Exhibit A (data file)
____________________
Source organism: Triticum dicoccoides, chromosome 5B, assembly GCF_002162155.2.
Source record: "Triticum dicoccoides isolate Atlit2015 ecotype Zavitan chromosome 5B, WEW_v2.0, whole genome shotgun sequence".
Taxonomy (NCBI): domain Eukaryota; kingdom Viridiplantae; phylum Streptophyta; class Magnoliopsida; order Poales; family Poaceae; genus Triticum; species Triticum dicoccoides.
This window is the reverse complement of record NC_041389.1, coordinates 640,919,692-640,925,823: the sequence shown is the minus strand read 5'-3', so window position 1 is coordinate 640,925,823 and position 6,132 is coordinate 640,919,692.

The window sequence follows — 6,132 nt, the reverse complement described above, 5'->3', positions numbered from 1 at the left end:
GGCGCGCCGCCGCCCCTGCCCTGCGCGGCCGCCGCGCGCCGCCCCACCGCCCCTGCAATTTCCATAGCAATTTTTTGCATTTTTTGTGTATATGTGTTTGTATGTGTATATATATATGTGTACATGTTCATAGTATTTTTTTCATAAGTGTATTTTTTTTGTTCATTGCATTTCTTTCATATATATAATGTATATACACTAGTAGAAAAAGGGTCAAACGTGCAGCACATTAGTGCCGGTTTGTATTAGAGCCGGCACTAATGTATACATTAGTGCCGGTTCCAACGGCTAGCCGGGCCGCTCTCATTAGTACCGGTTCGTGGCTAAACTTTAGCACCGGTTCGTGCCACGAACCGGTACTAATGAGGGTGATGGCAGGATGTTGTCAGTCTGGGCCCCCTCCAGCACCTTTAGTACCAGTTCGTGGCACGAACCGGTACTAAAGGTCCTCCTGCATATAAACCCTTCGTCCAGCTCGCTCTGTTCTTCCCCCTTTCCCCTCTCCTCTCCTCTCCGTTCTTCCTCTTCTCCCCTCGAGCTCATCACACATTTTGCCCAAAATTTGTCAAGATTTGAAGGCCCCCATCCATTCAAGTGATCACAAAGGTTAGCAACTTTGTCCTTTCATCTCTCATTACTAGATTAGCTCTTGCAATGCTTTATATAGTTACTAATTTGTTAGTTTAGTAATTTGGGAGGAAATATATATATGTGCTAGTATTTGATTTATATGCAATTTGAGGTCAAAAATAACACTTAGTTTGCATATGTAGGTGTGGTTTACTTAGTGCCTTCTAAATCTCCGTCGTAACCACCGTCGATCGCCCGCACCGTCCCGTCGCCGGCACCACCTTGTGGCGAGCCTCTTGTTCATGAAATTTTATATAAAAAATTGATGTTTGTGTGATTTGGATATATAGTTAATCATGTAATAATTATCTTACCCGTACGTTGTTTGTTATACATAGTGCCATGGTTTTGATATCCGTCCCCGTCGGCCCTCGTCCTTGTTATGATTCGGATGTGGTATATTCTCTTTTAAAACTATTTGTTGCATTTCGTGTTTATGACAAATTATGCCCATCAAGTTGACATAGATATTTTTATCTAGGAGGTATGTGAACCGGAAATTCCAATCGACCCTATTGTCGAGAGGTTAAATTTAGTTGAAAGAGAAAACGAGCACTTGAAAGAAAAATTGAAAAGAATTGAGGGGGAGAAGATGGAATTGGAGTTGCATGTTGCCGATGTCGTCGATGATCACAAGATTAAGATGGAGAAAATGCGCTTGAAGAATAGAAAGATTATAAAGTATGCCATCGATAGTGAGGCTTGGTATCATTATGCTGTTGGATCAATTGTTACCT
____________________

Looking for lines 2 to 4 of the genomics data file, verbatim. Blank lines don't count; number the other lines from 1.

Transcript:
Source record: "Triticum dicoccoides isolate Atlit2015 ecotype Zavitan chromosome 5B, WEW_v2.0, whole genome shotgun sequence".
Taxonomy (NCBI): domain Eukaryota; kingdom Viridiplantae; phylum Streptophyta; class Magnoliopsida; order Poales; family Poaceae; genus Triticum; species Triticum dicoccoides.
This window is the reverse complement of record NC_041389.1, coordinates 640,919,692-640,925,823: the sequence shown is the minus strand read 5'-3', so window position 1 is coordinate 640,925,823 and position 6,132 is coordinate 640,919,692.